Sunday, 23 July 2017

Hannah Aldridge - a musical talent undiscovered (for how much longer?)

What’s the connection between Muscle Shoals, near Birmingham, Alabama, USA and Kings Heath, Birmingham, UK? A minor clue: go via Nashville. Yes, it’s music, and to be more specific, it’s a show in a small local venue last week. Few UK music fans may have heard of 29 year old Alabama singer songwriter Hannah Aldridge, but if Americana – a fusion of folk, country, blues, rock & roll – ever gains wider attention in the UK, she would surely be in the forefront.

Let’s start in Alsager, near Stoke on Trent. We’d found out that Don Gallardo and his band, who happened to be playing at Nashville’s celebrated Bluebird CafĂ© when we made it there 8 weeks ago, were on a UK tour. Their opening act, playing a half hour slot with no back up other than her own acoustic guitar, was Hannah Aldridge. There was something captivating about her, reinforced by her CDs Razor Wire and Gold Rush which she gratefully signed for us after her performance. When we found out that she would be at the Kitchen Garden in Kings Heath a week later, this time as a headliner, this was an opportunity not to be missed.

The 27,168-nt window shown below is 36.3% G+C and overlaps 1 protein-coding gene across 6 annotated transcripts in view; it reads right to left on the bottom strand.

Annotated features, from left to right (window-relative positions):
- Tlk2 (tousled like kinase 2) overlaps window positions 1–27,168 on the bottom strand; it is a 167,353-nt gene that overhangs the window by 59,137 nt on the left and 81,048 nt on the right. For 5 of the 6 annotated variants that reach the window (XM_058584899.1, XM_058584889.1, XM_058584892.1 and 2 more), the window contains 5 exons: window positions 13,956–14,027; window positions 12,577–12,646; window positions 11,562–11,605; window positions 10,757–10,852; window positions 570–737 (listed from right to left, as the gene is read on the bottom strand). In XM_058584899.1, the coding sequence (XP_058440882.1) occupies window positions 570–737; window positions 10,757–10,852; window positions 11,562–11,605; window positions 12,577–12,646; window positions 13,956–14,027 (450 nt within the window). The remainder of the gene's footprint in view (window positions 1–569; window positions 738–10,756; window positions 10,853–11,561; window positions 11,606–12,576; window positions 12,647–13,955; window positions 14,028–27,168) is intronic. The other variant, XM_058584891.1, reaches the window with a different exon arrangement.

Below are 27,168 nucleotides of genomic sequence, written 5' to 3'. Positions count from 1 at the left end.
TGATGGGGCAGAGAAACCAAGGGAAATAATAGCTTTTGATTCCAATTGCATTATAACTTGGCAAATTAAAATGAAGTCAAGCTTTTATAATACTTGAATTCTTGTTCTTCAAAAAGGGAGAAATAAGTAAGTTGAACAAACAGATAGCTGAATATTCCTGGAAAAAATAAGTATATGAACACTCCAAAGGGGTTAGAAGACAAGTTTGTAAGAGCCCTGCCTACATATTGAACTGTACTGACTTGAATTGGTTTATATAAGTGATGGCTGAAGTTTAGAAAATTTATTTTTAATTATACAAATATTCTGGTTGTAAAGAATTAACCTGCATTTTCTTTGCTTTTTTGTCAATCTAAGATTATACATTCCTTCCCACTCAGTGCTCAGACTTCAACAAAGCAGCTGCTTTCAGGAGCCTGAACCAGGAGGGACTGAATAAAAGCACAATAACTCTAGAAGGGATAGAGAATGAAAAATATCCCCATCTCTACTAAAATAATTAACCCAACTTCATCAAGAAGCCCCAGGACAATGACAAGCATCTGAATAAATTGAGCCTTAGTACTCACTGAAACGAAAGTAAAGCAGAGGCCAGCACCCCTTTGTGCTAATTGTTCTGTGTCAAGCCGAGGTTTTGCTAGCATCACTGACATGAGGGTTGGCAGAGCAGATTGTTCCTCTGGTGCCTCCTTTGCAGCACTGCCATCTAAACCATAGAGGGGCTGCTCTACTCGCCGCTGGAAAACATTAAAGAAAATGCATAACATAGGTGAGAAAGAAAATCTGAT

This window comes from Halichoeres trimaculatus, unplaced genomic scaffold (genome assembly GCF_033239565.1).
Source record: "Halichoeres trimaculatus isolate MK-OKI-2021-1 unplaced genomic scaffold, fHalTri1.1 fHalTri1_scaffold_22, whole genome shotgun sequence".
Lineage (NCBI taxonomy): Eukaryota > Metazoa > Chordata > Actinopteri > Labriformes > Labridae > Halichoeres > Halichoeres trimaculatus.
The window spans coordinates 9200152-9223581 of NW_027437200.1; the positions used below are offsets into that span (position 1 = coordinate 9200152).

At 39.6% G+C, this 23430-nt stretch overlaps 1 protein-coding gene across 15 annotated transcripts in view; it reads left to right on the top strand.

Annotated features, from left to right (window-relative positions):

What about Hannah Aldridge’s music? OK, think of any Fleetwood Mac song led by Stevie Nicks. Think of songs from the Nashville TV series performed by Juliette or Scarlett – that’s high praise, by the way, the songs combine perfectly with the musical politics and family tribulations to make prime time TV. Add in her own main influence, Jackson Browne, and a complicated life story. That’s a lot to go on. But after listening to the two CDs in full, both with full conventional band support, how would she get on as a headliner when it would once again be only her and a guitar?

We needn’t have worried. The Kitchen Garden had certain similarities with the Bluebird – definitely a listening room rather than a bar with a stage. It was one of those up close and personal performances. And once again it was captivating. As she said in an interview, “I think people really enjoy that I treat my audience like we are in my living room.”

Best songs? OK, let’s take two from each album. From ‘Gold Rush’, there’s ‘I Know Too Much’, and ‘Burning Down Birmingham’, the latter definitely not a commemoration of the Handsworth riots or anything related to civil rights, but an old flame song enabling the audience to join in and chant the chorus. And from ‘Razor Wire’, let’s go for ‘Parchman’, where Hannah stood in the shoes of a woman on death row who had killed her abusive husband, and ‘Howlin’ Bones’, where she bravely abandoned her microphone and went entirely unplugged to close the show – and it worked.

If she does make it back over to the UK with her band, as she promised she would, she’ll hopefully be winning a whole new audience. And I’ll finish with a message to Simon Cowell. If you’re looking to find what could be the next well received trend for UK live music, you could do a lot worse than try Americana – and give Hannah Aldridge a slot on one of the X Factor’s live shows.

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